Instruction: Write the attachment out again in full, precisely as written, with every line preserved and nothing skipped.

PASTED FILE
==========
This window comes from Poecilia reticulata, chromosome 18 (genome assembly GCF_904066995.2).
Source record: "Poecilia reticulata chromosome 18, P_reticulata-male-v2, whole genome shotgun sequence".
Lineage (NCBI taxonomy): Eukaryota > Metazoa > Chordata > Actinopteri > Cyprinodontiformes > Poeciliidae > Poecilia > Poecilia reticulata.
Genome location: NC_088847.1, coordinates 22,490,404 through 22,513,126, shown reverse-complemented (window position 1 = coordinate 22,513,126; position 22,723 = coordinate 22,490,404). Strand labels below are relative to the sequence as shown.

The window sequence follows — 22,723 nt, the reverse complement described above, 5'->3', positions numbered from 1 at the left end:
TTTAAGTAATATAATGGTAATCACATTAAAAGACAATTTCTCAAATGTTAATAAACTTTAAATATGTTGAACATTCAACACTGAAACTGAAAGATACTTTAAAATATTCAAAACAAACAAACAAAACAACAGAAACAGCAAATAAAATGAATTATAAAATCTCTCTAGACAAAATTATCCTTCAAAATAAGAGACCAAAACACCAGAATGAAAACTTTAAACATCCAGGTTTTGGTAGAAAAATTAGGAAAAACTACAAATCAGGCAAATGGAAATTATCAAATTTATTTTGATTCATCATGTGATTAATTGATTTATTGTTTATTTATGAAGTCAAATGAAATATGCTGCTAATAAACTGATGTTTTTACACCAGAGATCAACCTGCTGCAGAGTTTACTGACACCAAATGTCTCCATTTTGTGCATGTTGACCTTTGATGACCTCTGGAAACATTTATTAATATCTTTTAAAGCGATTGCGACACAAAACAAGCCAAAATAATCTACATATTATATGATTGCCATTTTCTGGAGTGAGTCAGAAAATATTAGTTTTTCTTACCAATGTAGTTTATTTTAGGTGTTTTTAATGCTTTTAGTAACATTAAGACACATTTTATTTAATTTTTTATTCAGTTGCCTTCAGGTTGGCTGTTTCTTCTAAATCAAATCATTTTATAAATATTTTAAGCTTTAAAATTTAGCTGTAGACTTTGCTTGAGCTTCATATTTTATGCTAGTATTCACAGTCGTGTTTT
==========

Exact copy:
This window comes from Poecilia reticulata, chromosome 18 (genome assembly GCF_904066995.2).
Source record: "Poecilia reticulata chromosome 18, P_reticulata-male-v2, whole genome shotgun sequence".
Lineage (NCBI taxonomy): Eukaryota > Metazoa > Chordata > Actinopteri > Cyprinodontiformes > Poeciliidae > Poecilia > Poecilia reticulata.
Genome location: NC_088847.1, coordinates 22,490,404 through 22,513,126, shown reverse-complemented (window position 1 = coordinate 22,513,126; position 22,723 = coordinate 22,490,404). Strand labels below are relative to the sequence as shown.

The window sequence follows — 22,723 nt, the reverse complement described above, 5'->3', positions numbered from 1 at the left end:
TTTAAGTAATATAATGGTAATCACATTAAAAGACAATTTCTCAAATGTTAATAAACTTTAAATATGTTGAACATTCAACACTGAAACTGAAAGATACTTTAAAATATTCAAAACAAACAAACAAAACAACAGAAACAGCAAATAAAATGAATTATAAAATCTCTCTAGACAAAATTATCCTTCAAAATAAGAGACCAAAACACCAGAATGAAAACTTTAAACATCCAGGTTTTGGTAGAAAAATTAGGAAAAACTACAAATCAGGCAAATGGAAATTATCAAATTTATTTTGATTCATCATGTGATTAATTGATTTATTGTTTATTTATGAAGTCAAATGAAATATGCTGCTAATAAACTGATGTTTTTACACCAGAGATCAACCTGCTGCAGAGTTTACTGACACCAAATGTCTCCATTTTGTGCATGTTGACCTTTGATGACCTCTGGAAACATTTATTAATATCTTTTAAAGCGATTGCGACACAAAACAAGCCAAAATAATCTACATATTATATGATTGCCATTTTCTGGAGTGAGTCAGAAAATATTAGTTTTTCTTACCAATGTAGTTTATTTTAGGTGTTTTTAATGCTTTTAGTAACATTAAGACACATTTTATTTAATTTTTTATTCAGTTGCCTTCAGGTTGGCTGTTTCTTCTAAATCAAATCATTTTATAAATATTTTAAGCTTTAAAATTTAGCTGTAGACTTTGCTTGAGCTTCATATTTTATGCTAGTATTCACAGTCGTGTTTT